Cold air-induced late-phase bronchoconstriction in horses

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Abstract

Reason for performing study:

Inspired air is warmed to body temperature and fully humidified by the upper airway mucosa under normal resting conditions. This conditioning process may not be completed by the upper airways during conditions of increased minute ventilation or when the inspired air is unusually cold, resulting in cooling and desiccation of lower respiratory surfaces. Excess heat and water loss from intrapulmonary airways is believed to be the provocative stimulus for exercise-induced bronchoconstriction (occurring immediately after exercise) and associated late phase airway obstruction (occurring a few hours after exercise).

Hypothesis:

Exercise while breathing cold air results in airway obstruction in horses.

Methods:

Eight healthy horses performed a 15 min submaximal exercise challenge in a random crossover design. Independent variable was inspired air temperature during the challenge (25 or -5°C). The dependent variables were total respiratory impedance, resistance, and reactance at 5, 24 and 48 h post exercise challenge, expressed as a percentage of the prechallenge baseline.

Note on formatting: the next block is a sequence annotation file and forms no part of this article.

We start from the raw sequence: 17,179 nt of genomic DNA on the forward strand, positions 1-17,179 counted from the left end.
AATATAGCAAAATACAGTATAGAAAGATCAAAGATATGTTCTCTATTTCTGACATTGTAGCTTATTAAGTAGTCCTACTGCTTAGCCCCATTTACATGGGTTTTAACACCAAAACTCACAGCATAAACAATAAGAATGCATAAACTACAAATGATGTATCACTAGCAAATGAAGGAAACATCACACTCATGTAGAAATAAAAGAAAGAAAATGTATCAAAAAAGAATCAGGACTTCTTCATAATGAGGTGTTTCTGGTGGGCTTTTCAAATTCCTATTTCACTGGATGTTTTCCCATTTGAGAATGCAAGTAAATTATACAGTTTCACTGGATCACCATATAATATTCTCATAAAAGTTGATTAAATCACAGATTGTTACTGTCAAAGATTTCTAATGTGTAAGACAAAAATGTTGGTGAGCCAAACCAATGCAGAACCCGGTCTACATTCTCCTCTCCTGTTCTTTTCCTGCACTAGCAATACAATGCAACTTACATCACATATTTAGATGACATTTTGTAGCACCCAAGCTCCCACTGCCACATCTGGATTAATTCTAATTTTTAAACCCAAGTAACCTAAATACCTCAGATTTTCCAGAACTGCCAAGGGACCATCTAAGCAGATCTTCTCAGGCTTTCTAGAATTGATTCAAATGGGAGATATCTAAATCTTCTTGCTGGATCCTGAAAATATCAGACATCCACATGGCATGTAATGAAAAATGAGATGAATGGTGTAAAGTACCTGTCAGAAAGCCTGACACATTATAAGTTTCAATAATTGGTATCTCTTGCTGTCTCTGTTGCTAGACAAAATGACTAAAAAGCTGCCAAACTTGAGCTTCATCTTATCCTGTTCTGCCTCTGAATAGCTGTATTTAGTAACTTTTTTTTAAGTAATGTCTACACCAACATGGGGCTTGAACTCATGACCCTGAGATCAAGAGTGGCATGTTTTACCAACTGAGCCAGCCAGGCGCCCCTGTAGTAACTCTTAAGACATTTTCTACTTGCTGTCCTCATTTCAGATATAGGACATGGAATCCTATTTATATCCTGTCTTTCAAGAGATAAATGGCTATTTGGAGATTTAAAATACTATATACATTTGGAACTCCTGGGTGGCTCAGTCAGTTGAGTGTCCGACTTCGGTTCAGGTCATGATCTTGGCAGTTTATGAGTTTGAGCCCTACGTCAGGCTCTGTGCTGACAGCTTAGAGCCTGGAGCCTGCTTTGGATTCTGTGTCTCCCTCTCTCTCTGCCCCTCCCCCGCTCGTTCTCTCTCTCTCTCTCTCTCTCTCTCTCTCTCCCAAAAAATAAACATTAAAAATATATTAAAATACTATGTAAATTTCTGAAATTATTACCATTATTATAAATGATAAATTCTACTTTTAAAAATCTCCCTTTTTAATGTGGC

Results:

No significant effect of inspired air temperature was found on any respiratory mechanical parameter 5 h after exercise challenge. However, cold inspired air was associated with higher respiratory impedance and resistance 48 h after the exercise challenges.

Conclusions:

These findings support the hypothesis that submaximal exercise while breathing subfreezing air can adversely affect respiratory mechanical properties in normal horses. However, the timecourse for development of abnormal respiratory mechanical properties is longer than that reported in other mammals.

Clinical relevance:

Exercise in cold weather may be a common cause of lower airway disease in horses.

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